31. Mei Ling

    Do you have to work the coconut oil into the dog’s skin in order to work? My dog has fur on the long side.

    1. Post author

      I don’t have experience with long hair, but I would think that it doesn’t matter if the oil is on the skin or just on the hair, since the oil does not have to be absorbed by the skin to unfold its effect.

      1. Paul

        Thanks for your post on coconut oil. I live in Nigeria and i’d like to try coconut oil on my rota. Should I apply it directly or put it in water and bathe drag wit it. Thanks

  32. Jan

    Hi, I am glad I found your site as I was searching for something to relieve fleas from my schnauzers. I live on a mountain and all I see is trees and grass outside. My dogs have been given flea pills and flea oils. I feel like there bad for my dogs. They have fleas on them all the time. I usually spend hours combing them and killing them and then it is time for them to go outside and pee pee. Then It starts all over again. I have been retired 6 years and all I do is take care of my 2 and my daughters 2 schnauzers. They go outside and roll on there backs scratching and now there hair is coming out. They look so pitiful. I feel like I am going crazing. I just read that a lady gave her dogs 1 raw egg and a tsp. of coconut oil everyday and her dogs haven’t had fleas or ticks. She has been doing this for the past 50 years for dogs she’s had. So she doesn’t rub it into there hair at all she just feeds it to them. I am going to get some coconut oil and try this on my dogs so maybe they and I will get some relief. Thanks everyone for your comments! God bless our little animals.

  33. Brian Hermelijn


    I’m currently researching more about natural tick repellents etc. And found out about coconut oil. My question would be, how many times you need to reapply this? And can you lets say cook coconut with water, add it in spray bottle and spray it on the pet or do you need to apply the fat instead?

    Thanks for answering my question! I’m really interested into natural stuffs, since I’m trying to go a chemical free lifestyle.

    1. Post author

      Hi Brian, awesome that you are trying to go chemical free! As to the coconut fat, I apply it once a day on the dogs, or twice when the go swim ;). But currently I’m trying to just feed the coconut oil to them – some readers suggested that this would also work. One of them also wrote that she tried the spray bottle and it worked fine too! I guess there are many ways :)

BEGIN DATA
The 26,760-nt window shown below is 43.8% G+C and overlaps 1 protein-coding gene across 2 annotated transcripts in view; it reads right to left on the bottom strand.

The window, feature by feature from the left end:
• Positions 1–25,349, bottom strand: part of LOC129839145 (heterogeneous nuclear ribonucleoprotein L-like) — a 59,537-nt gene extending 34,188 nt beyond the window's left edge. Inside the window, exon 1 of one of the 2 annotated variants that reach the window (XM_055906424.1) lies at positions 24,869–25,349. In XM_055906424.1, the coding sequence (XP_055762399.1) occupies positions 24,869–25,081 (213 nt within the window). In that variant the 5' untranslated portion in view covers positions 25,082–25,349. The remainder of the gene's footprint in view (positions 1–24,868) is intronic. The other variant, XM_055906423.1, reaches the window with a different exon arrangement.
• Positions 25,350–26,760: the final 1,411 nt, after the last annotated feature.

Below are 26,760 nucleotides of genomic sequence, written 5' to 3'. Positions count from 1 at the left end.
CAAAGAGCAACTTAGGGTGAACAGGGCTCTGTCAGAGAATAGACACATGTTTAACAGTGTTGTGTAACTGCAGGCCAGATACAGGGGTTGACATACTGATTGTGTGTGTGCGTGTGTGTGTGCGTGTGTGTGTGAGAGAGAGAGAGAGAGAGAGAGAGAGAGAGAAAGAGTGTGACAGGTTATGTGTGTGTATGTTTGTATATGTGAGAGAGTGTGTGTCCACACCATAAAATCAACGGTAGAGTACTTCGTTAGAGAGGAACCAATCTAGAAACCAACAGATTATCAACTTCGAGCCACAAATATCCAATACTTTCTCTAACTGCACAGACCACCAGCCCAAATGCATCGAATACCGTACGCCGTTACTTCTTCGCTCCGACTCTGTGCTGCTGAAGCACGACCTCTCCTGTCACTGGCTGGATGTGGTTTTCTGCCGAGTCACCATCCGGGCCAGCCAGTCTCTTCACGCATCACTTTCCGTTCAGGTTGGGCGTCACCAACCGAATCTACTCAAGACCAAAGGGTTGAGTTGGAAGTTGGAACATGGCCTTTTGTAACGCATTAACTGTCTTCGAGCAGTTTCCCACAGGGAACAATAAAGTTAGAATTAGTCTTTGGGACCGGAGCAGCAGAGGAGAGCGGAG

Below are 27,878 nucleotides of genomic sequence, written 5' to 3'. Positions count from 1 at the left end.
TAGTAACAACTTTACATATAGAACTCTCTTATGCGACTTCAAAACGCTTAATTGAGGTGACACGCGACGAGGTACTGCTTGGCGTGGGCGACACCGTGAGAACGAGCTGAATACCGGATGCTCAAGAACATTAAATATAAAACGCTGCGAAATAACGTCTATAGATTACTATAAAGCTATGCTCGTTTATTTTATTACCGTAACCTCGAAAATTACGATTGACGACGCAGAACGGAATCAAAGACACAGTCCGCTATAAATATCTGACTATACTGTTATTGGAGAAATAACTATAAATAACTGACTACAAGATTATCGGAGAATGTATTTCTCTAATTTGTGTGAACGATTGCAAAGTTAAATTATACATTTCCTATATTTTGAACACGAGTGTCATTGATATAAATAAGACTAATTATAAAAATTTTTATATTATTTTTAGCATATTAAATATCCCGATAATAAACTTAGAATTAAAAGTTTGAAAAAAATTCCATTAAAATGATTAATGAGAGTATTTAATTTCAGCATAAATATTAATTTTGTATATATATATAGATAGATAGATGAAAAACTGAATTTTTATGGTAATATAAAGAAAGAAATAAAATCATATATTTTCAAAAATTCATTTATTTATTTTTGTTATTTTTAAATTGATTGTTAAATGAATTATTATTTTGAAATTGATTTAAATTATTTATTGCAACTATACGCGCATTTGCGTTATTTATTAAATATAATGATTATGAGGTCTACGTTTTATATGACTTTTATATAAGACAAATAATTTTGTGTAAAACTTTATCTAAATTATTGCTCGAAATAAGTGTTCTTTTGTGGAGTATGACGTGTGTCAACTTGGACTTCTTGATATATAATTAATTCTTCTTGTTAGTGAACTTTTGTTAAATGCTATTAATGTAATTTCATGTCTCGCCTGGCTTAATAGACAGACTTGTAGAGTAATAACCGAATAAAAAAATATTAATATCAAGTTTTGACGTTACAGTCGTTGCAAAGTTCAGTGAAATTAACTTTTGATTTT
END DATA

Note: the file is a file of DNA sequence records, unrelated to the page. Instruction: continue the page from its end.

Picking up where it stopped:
2. Gary

      I’ve had trouble getting answers to many of the questions this dialogue has brought up so have drawn my own conclusions based on experience with a Wheaten Terrier.

      First off my Wheaten is on a raw diet which apparently, if well balanced, has its own benefits to flea and tick control.

      Secondly I also feed some coconut oil to Quigley. He absolutely loves it.

      Finally, getting it into his fur which is quite fine and dense is not easy nor does it penetrate to his skin very well. The end result is a greasy dog who licks his fur excessively. Warm coconut oil in warm water shaken hard can be used in a spray bottle on other types of fur perhaps but below 76 degrees the oil resolidifies and can clog the sprayer. Instead, I mix almost equal parts warmed oil and shampoo together with a whisk and use this on my dog in the shower/bath (the shampoo emulsifies the oil quite well). I leave it sit for 5-10 minutes and rinse. This year may be a better flea season than last year, but this does seem to do the trick for a month at a time. I would love to hear any feedback from anyone who tries this as well.

  34. Kristy

    This might sound silly, but it works for people too! My flatmate moved out, but her cats fleas didn’t. It took a good week of itchy bites before it clicked – they’d found a new food source. I am the absolute worst with insects and I went almost out of my mind, flea bombing and trying all sots of tricks to get rid of the nasty buggers -I couldn’t even sleep! But I found a little site talking about all natural this and that, and I figured, what did I have to lose? Now I slather the oil on my legs and I can walk around the house again, which is great in this boiling weather we’ve got. Fleas jump off me the second they touch me, and I’m excited to try the coconut spray! I’m a total all-natural convert!

    1. Post author

      Not silly at all! Coconut oil is great for people and super healthy. I use it also for oil pulling, as make-up remover and I put it on my legs when I go for hikes in nature, so that I don’t get any ticks. :) Thanks for stopping by and greetings!

  35. Dwane

    I have a lovely dog and I always prefer homemade food with required nutrition for my pet. I think, your given tips will be very helpful and I never try coconut oil for my pet, so I will try it and it will be good for its health. Thanks for sharing .

  36. Amy

    Our neighbors moved, but the fleas didnt go with them. They hopped over to our yard and our poor dogs became infested. After numerous times of spraying the yard, baths, cedar oil spray, frontline, advantage, etc, etc I found this site. I had a big old jar of cocount oil so I thought, why not try it, I have tried everything else. I shaved my labs down pretty short, and rubbed coconut oil all over them. They loved it! I placed a white towel in their beds. An hour later I took them outside to potty. I happened to look at the white towels and I cannot explain how many dead fleas were on them. Nothing, and I mean nothing has worked that fast and that quickly to kill fleas. Whenever they hear me open the jar, they come running. If you are at your wit’s end, you must try it!

  37. Linda